Sunday, July 03, 2011

Geo-Privacy bubbles: controlling smart phone features based on location

The new iOS 5 integration with Twitter is great and the ability to geo-tag posts is fine and dandy. But there is a problem, when I get home and tweet I don't want to send the location, nor do I want to send the location when I pick the kids up from school or do any number of stalker/burglar friendly things. These elements are almost always related to specific physical locations that I don't want to be recorded.

So here is my next idea, the concept of physical privacy or functional bubbles, places where you draw a circle in Google Maps (or similar) and state that when you are within that bubble you do no want your location to be recorded. This could be extended to other functions on a smart phone, for instance by setting "no call" zones in places where you go fishing or setting a inverse zone for a kids smart phone so they can only access the internet when at home or school.
So in this example we've got two "no location" bubbles, one "no call" bubble and an "auto location" bubble, the later is basically for places where you want to automatically check-in to as soon as you get near, for instance the airport, work, etc.

The concept here is that people can manage their privacy, particularly their geo-social privacy, my marking out places on a map where these features will become disabled on their smartphone. So rather than having to remember "oh I'm at home, must turn location off in Twitter" you instead just mark these zones and the features are automatically disabled on the phone as you enter into that zone. This gives parents the ability to better control what their children are accessing and gives individuals greater automatic control over the information they are sharing online.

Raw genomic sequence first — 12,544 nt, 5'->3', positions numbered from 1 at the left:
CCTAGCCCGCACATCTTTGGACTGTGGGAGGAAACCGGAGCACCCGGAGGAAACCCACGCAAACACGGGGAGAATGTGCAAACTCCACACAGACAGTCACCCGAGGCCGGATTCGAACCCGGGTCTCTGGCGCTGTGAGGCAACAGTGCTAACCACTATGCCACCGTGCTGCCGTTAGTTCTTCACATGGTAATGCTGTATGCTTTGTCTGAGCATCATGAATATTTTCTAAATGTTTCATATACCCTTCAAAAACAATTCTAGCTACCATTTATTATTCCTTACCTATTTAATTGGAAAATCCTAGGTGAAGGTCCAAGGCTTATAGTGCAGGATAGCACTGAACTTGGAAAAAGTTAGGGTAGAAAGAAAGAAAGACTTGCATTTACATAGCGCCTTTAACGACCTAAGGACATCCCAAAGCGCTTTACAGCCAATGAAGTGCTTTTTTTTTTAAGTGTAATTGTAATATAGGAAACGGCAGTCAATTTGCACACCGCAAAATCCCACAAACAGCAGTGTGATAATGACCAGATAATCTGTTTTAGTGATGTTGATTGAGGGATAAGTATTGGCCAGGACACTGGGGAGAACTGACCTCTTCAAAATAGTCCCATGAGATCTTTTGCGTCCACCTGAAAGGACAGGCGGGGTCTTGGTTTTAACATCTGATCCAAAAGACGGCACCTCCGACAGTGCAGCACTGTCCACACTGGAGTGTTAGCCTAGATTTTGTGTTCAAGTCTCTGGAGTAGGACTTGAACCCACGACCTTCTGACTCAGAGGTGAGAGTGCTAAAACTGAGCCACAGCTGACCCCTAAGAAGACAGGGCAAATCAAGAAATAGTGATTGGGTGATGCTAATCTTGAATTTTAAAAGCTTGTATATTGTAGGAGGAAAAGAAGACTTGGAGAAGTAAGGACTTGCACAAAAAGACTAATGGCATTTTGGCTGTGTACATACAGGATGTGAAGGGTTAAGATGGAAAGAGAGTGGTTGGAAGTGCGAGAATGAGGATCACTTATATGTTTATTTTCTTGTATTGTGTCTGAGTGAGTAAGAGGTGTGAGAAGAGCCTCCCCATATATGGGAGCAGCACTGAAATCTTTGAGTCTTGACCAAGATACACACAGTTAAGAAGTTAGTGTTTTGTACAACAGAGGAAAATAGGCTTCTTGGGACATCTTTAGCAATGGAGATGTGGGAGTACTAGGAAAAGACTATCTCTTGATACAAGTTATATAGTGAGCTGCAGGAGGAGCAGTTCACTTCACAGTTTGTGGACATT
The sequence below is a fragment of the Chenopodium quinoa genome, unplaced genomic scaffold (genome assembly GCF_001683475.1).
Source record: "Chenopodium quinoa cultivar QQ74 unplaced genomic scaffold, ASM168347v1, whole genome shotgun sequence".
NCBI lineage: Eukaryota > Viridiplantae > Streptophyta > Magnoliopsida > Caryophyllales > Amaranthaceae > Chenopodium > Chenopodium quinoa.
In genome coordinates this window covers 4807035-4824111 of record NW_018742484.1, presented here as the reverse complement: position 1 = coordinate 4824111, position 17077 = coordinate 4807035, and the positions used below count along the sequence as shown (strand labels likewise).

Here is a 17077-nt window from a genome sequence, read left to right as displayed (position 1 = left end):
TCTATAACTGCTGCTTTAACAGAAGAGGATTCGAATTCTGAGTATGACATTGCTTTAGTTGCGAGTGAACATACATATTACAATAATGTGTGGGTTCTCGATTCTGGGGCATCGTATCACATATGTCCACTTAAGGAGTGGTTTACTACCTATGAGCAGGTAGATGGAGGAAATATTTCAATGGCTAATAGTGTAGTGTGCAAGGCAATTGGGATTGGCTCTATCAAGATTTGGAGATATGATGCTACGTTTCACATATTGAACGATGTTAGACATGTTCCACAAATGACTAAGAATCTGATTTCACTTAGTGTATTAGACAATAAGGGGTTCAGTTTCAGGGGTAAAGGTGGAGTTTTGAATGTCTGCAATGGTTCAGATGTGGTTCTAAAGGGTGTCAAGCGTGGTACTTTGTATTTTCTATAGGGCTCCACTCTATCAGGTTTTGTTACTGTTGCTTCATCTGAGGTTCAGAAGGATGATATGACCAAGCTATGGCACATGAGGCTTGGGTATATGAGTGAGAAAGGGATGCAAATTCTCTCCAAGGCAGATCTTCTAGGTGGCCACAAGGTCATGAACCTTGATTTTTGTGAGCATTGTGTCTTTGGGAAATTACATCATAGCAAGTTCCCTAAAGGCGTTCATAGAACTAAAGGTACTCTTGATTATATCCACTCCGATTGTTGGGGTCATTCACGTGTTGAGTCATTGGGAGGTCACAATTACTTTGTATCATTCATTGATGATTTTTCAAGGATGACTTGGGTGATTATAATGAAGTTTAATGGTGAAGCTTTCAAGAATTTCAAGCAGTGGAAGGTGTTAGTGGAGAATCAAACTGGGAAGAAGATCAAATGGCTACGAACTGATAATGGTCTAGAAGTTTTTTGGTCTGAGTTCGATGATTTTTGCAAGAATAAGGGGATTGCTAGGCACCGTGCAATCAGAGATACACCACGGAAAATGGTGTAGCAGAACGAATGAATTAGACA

Now the reason why I haven't just written an app to do this is I quickly realised that this needed some pretty low-level integration with the device in order to make it happen (iOS doesn't like apps changing fundamental settings!) so its something that Google or Apple would have to do rather than it being a download from an app store (unless someone proves me wrong) but I also wanted to make sure that there was published prior art in case someone in future tries to patent what is, for me, a ruddy obvious next development.

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